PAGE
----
In Death of a Salesman, what are some 20th-century references to the tape recorder, and where are they in the play?

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Susan Hurn eNotes educator| Certified Educator

The scene involving the tape recorder occurs early in Act Two when Willy goes to see Howard to tell him that he would like to give up traveling in his job. When Willy comes into the office, Howard is busy playing with his new tape recorder and shows no particular interest in Willy's visit.

One thing he has recorded and plays back is his daughter's whistling the contemporary song, Roll out the Barrel. Also heard is a reference to "Bulova watch time," an allusion to a popular radio commercial. Howard talks about being able to record Jack Benny's radio show, a popular comedy, allowing him to come home after work, drink a Coke, and listen to the program.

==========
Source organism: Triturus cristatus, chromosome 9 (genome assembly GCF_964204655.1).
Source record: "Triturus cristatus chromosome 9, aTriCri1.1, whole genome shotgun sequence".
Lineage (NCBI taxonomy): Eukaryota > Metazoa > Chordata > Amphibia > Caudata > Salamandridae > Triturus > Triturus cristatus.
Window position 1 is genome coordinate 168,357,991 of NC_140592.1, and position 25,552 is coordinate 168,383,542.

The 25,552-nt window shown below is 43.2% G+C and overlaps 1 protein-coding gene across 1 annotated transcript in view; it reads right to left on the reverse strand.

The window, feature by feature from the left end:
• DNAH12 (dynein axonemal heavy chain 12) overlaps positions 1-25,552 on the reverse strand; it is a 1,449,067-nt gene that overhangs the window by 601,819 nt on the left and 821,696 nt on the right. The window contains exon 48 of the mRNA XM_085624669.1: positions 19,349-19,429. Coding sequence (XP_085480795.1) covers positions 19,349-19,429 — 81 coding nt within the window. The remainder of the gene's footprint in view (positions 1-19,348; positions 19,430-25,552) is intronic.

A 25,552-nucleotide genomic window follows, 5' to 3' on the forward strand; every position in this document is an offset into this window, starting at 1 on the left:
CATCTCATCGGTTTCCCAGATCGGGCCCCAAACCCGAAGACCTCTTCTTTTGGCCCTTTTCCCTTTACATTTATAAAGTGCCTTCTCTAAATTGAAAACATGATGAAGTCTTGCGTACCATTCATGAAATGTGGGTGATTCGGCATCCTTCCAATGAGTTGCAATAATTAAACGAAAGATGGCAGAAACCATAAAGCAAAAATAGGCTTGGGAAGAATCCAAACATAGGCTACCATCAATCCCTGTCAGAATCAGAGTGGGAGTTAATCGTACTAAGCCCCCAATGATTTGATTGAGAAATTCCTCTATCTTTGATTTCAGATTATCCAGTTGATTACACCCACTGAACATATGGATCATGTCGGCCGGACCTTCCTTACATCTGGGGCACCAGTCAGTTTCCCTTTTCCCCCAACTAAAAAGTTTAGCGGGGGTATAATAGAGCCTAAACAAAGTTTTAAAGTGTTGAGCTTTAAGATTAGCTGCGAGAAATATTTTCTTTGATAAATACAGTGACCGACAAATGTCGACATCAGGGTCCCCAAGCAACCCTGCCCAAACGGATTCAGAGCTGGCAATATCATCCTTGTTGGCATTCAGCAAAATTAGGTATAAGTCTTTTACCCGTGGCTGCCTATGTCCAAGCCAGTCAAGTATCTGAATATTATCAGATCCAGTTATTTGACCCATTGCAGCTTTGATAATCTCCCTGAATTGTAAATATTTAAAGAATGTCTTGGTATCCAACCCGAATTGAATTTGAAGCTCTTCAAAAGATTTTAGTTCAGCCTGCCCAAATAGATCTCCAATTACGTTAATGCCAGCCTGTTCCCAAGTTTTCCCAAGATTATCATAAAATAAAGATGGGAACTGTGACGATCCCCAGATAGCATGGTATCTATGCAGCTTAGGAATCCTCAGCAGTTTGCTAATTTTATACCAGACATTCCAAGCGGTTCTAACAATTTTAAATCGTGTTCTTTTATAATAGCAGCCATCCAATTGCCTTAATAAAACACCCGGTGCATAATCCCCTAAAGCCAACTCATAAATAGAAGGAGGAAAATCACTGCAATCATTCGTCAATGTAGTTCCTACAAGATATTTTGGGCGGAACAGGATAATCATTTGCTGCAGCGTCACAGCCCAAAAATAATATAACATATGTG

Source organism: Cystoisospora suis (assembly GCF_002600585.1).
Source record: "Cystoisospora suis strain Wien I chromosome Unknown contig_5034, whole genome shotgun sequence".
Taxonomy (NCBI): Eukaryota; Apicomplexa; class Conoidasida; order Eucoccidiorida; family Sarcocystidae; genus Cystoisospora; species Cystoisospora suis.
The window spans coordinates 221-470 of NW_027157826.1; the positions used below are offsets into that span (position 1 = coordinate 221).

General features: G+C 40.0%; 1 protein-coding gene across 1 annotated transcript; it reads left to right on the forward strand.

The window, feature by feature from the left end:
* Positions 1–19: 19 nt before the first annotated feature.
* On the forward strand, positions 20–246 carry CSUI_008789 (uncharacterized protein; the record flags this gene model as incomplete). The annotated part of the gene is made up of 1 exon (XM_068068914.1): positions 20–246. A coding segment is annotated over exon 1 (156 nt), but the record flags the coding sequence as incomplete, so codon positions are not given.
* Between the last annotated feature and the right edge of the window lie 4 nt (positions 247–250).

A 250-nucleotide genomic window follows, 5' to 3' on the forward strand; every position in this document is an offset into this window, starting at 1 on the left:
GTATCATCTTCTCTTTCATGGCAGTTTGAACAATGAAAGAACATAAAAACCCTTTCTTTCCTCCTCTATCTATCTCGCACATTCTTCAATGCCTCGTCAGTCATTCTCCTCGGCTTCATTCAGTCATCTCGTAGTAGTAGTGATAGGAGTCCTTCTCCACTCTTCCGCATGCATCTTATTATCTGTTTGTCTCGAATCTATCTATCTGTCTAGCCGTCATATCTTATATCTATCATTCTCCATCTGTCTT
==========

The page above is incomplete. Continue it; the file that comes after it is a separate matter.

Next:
Once they do speak, Willy becomes angry, yells at Howard, and Howard steps out of the office. While he is gone, Willy accidentally turns on the tape recorder, which frightens him. He does not know how to turn it off. Howard returns, pulls the plug on the machine, and then fires Willy. The scene with the tape recorder helps develop the idea that Willy's day is over. Time has passed him by, and he cannot function in the new modern age.

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Death of a Salesman

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